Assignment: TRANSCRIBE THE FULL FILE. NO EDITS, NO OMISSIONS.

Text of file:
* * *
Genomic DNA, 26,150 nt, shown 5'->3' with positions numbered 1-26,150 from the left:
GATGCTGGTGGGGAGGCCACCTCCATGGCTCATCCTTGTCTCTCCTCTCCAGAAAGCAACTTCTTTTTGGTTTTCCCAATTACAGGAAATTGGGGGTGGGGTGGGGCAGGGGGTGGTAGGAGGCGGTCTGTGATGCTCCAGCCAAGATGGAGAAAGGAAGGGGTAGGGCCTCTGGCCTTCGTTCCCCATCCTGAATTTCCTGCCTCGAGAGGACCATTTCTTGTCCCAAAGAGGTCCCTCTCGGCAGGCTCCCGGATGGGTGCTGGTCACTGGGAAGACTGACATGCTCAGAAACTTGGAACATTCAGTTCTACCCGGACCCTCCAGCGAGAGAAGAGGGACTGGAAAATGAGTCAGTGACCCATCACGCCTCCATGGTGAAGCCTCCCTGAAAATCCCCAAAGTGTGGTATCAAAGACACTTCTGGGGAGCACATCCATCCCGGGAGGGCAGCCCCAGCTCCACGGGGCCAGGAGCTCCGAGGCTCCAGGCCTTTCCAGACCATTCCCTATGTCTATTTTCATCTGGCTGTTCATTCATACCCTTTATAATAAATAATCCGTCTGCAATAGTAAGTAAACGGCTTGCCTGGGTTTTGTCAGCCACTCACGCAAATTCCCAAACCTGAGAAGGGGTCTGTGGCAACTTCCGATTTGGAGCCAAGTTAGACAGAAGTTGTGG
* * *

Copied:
Genomic DNA, 26,150 nt, shown 5'->3' with positions numbered 1-26,150 from the left:
GATGCTGGTGGGGAGGCCACCTCCATGGCTCATCCTTGTCTCTCCTCTCCAGAAAGCAACTTCTTTTTGGTTTTCCCAATTACAGGAAATTGGGGGTGGGGTGGGGCAGGGGGTGGTAGGAGGCGGTCTGTGATGCTCCAGCCAAGATGGAGAAAGGAAGGGGTAGGGCCTCTGGCCTTCGTTCCCCATCCTGAATTTCCTGCCTCGAGAGGACCATTTCTTGTCCCAAAGAGGTCCCTCTCGGCAGGCTCCCGGATGGGTGCTGGTCACTGGGAAGACTGACATGCTCAGAAACTTGGAACATTCAGTTCTACCCGGACCCTCCAGCGAGAGAAGAGGGACTGGAAAATGAGTCAGTGACCCATCACGCCTCCATGGTGAAGCCTCCCTGAAAATCCCCAAAGTGTGGTATCAAAGACACTTCTGGGGAGCACATCCATCCCGGGAGGGCAGCCCCAGCTCCACGGGGCCAGGAGCTCCGAGGCTCCAGGCCTTTCCAGACCATTCCCTATGTCTATTTTCATCTGGCTGTTCATTCATACCCTTTATAATAAATAATCCGTCTGCAATAGTAAGTAAACGGCTTGCCTGGGTTTTGTCAGCCACTCACGCAAATTCCCAAACCTGAGAAGGGGTCTGTGGCAACTTCCGATTTGGAGCCAAGTTAGACAGAAGTTGTGG